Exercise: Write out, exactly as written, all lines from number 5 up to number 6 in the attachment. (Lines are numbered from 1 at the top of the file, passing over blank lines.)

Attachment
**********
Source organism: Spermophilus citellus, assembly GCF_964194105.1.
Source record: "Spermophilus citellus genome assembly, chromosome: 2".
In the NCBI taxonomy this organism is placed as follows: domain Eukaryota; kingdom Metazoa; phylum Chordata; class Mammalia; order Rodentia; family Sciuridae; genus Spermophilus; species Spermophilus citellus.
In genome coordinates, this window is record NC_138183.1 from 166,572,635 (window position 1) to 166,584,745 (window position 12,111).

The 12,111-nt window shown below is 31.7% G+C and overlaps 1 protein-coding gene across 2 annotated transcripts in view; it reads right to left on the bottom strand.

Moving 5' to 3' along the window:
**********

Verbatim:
The 12,111-nt window shown below is 31.7% G+C and overlaps 1 protein-coding gene across 2 annotated transcripts in view; it reads right to left on the bottom strand.

Moving 5' to 3' along the window: